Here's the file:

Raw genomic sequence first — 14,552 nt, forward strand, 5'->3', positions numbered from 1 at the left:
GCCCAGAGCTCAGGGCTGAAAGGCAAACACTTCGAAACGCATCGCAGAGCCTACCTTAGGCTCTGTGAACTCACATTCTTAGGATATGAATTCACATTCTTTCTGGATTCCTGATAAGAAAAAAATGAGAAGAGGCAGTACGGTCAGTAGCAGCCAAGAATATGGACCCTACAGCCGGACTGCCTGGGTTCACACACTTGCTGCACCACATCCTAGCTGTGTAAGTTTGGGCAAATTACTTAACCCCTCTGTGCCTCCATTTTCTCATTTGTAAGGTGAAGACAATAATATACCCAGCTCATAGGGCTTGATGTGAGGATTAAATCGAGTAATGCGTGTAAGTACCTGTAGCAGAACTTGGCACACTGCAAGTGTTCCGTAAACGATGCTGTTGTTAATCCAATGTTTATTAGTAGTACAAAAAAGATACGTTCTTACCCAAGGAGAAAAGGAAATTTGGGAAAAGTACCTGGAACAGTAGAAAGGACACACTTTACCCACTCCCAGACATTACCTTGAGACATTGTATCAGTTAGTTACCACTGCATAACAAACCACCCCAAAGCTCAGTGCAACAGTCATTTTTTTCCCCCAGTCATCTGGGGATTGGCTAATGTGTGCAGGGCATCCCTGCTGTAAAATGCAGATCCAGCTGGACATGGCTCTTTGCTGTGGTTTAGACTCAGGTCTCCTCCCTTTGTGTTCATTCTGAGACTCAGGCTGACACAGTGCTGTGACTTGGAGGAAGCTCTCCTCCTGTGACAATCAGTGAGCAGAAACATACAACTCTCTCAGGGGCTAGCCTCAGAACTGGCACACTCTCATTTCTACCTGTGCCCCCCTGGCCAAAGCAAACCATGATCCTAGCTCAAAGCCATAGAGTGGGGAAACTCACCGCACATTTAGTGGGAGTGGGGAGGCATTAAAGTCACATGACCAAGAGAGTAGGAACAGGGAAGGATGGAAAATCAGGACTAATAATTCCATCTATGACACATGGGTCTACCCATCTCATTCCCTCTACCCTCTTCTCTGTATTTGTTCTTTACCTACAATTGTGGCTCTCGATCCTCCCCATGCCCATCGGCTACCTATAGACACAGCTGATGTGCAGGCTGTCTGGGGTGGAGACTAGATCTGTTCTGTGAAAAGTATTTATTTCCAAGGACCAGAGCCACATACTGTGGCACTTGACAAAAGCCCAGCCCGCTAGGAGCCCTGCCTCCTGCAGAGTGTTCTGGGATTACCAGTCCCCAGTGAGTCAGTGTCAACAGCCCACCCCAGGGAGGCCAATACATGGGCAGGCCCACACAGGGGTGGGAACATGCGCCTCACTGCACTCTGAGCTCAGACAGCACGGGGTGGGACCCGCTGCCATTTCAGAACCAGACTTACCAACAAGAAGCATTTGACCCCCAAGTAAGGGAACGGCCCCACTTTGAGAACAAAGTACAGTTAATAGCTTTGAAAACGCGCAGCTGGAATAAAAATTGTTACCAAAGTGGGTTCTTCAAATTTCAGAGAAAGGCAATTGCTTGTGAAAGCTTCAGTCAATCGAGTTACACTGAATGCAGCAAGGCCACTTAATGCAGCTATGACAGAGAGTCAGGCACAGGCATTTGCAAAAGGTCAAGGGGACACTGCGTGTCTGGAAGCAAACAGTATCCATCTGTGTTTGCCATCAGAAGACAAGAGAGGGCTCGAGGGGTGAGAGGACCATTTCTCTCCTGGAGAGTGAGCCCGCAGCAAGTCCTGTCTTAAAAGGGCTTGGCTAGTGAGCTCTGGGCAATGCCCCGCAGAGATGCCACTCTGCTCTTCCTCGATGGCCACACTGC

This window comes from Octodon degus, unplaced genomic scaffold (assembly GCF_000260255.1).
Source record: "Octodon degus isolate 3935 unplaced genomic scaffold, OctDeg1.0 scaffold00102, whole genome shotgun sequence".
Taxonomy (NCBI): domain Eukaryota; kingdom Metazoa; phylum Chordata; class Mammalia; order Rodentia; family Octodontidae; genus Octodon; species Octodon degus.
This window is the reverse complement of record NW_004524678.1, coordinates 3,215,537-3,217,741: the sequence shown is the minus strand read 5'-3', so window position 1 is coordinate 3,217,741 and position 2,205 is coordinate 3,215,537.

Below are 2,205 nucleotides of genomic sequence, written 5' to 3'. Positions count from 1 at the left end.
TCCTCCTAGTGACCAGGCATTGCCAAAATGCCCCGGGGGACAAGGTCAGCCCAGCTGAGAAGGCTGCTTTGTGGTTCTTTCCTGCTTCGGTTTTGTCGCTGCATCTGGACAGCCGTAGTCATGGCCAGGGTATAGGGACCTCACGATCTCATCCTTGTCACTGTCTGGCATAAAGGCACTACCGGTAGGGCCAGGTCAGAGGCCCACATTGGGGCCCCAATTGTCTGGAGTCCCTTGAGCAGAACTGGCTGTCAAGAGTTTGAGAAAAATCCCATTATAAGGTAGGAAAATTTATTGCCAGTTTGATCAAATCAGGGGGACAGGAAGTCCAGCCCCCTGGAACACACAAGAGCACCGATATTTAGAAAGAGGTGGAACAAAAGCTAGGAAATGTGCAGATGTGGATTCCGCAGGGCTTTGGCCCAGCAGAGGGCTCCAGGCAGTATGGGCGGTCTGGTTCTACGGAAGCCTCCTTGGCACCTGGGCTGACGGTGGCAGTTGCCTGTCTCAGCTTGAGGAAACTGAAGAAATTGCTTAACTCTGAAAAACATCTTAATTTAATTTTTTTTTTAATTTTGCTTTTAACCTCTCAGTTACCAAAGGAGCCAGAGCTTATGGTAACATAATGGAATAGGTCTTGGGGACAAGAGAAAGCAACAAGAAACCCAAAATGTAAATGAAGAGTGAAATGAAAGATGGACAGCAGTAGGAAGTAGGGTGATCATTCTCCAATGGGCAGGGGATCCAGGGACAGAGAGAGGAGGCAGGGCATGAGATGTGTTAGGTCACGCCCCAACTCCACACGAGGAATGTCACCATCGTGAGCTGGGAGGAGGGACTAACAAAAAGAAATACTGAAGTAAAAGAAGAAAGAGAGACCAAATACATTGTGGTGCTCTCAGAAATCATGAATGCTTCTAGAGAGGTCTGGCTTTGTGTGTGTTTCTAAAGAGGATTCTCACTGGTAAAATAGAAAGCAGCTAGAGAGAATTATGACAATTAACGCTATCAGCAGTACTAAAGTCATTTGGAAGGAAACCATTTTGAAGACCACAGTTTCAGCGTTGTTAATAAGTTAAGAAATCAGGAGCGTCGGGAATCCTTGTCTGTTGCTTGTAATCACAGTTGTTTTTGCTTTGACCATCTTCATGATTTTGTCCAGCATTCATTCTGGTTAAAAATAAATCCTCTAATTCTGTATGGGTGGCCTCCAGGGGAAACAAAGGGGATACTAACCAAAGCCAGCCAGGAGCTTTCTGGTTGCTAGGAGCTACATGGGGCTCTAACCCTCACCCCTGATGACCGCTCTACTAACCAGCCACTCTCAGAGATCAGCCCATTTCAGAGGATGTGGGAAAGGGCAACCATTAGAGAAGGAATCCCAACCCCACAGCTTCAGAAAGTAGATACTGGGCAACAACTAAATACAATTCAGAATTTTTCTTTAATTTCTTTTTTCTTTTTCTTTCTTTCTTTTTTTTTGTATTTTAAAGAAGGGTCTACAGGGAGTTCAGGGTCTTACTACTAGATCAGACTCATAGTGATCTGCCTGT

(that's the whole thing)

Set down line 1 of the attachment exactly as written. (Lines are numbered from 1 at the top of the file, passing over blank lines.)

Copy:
Raw genomic sequence first — 14,552 nt, forward strand, 5'->3', positions numbered from 1 at the left: